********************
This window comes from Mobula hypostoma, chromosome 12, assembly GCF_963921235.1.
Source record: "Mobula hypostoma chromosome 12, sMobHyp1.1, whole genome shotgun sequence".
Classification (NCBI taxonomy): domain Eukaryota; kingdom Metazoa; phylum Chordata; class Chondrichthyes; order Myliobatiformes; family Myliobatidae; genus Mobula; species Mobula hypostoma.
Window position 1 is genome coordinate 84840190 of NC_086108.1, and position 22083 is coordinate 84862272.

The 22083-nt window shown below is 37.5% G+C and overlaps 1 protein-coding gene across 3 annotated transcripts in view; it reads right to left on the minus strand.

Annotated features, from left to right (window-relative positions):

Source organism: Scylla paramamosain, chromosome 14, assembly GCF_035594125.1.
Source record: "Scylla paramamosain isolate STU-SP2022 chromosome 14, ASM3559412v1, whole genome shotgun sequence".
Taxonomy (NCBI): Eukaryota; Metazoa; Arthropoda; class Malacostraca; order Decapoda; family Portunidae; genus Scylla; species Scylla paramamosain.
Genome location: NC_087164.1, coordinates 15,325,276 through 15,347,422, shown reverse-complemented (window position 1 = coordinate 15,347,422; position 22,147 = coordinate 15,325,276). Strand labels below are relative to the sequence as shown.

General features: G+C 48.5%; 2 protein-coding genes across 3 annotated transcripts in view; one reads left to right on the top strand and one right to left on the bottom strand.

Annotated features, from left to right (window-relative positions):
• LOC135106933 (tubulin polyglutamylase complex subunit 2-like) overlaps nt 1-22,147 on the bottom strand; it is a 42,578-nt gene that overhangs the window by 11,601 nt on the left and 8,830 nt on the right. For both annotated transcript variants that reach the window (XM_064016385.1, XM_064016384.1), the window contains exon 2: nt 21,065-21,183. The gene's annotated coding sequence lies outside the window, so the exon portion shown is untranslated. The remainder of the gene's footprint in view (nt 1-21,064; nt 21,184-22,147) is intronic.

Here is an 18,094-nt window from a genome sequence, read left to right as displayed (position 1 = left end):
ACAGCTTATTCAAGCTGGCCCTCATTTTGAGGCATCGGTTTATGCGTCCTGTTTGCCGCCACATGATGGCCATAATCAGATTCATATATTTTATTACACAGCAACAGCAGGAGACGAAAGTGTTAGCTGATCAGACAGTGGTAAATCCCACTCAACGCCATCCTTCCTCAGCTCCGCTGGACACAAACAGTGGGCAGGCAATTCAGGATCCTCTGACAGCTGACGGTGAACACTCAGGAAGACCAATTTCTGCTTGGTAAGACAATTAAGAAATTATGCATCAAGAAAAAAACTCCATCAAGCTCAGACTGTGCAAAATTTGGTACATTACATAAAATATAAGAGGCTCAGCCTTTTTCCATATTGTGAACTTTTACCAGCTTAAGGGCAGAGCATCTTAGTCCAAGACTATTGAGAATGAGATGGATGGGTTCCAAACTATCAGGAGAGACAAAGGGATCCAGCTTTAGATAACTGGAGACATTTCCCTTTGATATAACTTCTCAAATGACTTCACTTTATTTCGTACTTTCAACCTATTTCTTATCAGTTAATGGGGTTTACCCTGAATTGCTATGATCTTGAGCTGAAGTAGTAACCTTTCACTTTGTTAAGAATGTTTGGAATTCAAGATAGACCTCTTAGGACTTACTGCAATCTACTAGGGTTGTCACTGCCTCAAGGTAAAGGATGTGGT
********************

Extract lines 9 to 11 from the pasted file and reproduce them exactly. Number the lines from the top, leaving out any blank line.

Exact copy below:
Taxonomy (NCBI): Eukaryota; Metazoa; Arthropoda; class Malacostraca; order Decapoda; family Portunidae; genus Scylla; species Scylla paramamosain.
Genome location: NC_087164.1, coordinates 15,325,276 through 15,347,422, shown reverse-complemented (window position 1 = coordinate 15,347,422; position 22,147 = coordinate 15,325,276). Strand labels below are relative to the sequence as shown.

General features: G+C 48.5%; 2 protein-coding genes across 3 annotated transcripts in view; one reads left to right on the top strand and one right to left on the bottom strand.